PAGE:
The Background on Brainfood


Like learning about, experimenting with, or just plain old eating, food? Then you’ll love DDG's featured organization this week.

Suzanne Isack founded Brainfood in 1999 with the goal of “using food and cooking to provide high school-aged youth with structured activities during non-school hours”.

Brainfood programs teaches life skills and raise self-expectations through one of the oldest and central human traditions: the act of making your own food.  Brainfood’s variety of  programs teach young people the importance of healthy eating and nutrition while giving them a role in their community and an outlet for their voice.  Most importantly, they get to learn to make AND eat recipes like banana bread muffins, samosas and Shepherd’s pie.  The programs also include restaurant visits and working with guest chefs from some of DC’s most popular restaurants.

Mediterranean quinoa burgers prepared by Brainfood students

Mediterranean quinoa burgers prepared by Brainfood students

The programs are designed to meet the “capacities, strengths, and development needs of youth,” according to the oganization’s website, providing them with an environment where they can take risks without fear of failure and can learn new skills.  In turn, Brainfood’s students are better equipped to make change in their own communities.

 “One of the things that’s really stood out to me over the years I’ve been involved here is how community-oriented our students are without prompting,” said Carina Gervacio, a program director at the organization. “ It was a pleasant surprise how many of them want to take the skills they’ve learned and turn around and give them back to their friends and family. We are just giving them a place to shine.”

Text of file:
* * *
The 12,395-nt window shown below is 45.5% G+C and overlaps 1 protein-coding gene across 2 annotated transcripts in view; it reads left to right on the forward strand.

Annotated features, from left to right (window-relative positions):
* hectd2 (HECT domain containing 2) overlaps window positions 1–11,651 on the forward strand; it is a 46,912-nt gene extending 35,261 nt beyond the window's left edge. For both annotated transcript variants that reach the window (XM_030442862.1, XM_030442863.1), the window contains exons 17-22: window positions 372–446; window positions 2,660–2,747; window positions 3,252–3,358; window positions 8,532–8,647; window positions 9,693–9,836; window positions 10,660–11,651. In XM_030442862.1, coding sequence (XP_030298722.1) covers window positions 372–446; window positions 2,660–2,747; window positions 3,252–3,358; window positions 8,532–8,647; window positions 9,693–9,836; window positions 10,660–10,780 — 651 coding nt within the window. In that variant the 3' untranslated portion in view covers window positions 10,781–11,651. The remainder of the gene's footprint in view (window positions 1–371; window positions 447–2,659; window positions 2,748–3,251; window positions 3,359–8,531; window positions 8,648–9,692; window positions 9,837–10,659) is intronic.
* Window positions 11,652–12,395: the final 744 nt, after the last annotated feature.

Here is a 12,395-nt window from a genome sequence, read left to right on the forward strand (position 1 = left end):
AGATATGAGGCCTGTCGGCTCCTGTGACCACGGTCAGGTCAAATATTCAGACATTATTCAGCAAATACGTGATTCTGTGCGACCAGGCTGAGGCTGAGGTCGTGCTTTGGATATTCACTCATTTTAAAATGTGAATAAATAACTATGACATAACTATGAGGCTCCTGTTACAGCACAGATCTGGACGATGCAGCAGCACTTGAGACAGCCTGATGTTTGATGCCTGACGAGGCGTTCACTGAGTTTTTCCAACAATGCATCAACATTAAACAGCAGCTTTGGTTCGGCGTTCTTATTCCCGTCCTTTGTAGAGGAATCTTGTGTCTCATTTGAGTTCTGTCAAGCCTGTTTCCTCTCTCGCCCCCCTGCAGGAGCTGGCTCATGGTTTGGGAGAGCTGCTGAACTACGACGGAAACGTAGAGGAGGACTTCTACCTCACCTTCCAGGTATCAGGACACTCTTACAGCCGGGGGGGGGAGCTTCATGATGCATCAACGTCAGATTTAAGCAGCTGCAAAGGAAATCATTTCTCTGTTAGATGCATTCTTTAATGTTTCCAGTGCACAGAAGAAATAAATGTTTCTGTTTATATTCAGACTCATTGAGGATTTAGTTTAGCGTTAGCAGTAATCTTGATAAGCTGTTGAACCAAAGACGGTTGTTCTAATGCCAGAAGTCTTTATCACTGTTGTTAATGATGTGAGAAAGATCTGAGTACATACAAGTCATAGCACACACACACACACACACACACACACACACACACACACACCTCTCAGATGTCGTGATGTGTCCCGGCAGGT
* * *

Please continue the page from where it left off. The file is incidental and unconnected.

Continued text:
In May 2015, Brainfood opened its first retail space in Union Market called Brainfood Homegrown. The space is run by a graduate of the program and sells produce and foods prepared by Brainfood classes.

Brainfood Homegrown currently also offers a CSA pickup program on Saturdays and Sundays.

Photo courtesy of Brainfood

Photo courtesy of Brainfood

“We really felt like this opportunity is another way for our graduates to gain experience building their skills, and it also provides our organization with a little more leverage to expand at our own pace outside the typical funding cycle of a non-profit,” said Carina, Come get the homemade kale chips at the Union Market Stand while they last!

Looking further into the future, Brainfood is planning to create more ways for recent grads to get involved in the organization and have an even more empowering experience. They want to give their graduates a launching pad toward the next steps in their lives, building off the nutrition and healthy eating skills they learned in their first years in the program and segueing towards learning about being a responsible employee and gaining sales and retail experience.

Brainfood’s success as an organization promoting youth development has not been lost on the larger DC community. In 2013, the non-profit was the recipient of the Mayor’s Award for Sustainability. (Next)


About the Author: Marisa Weidner is a graduate of The College of William and Mary. She has volunteered as a teacher in Belize, and in homeless shelters in the United States. Marisa chronicles her explorations of DC on her blog, The Curated City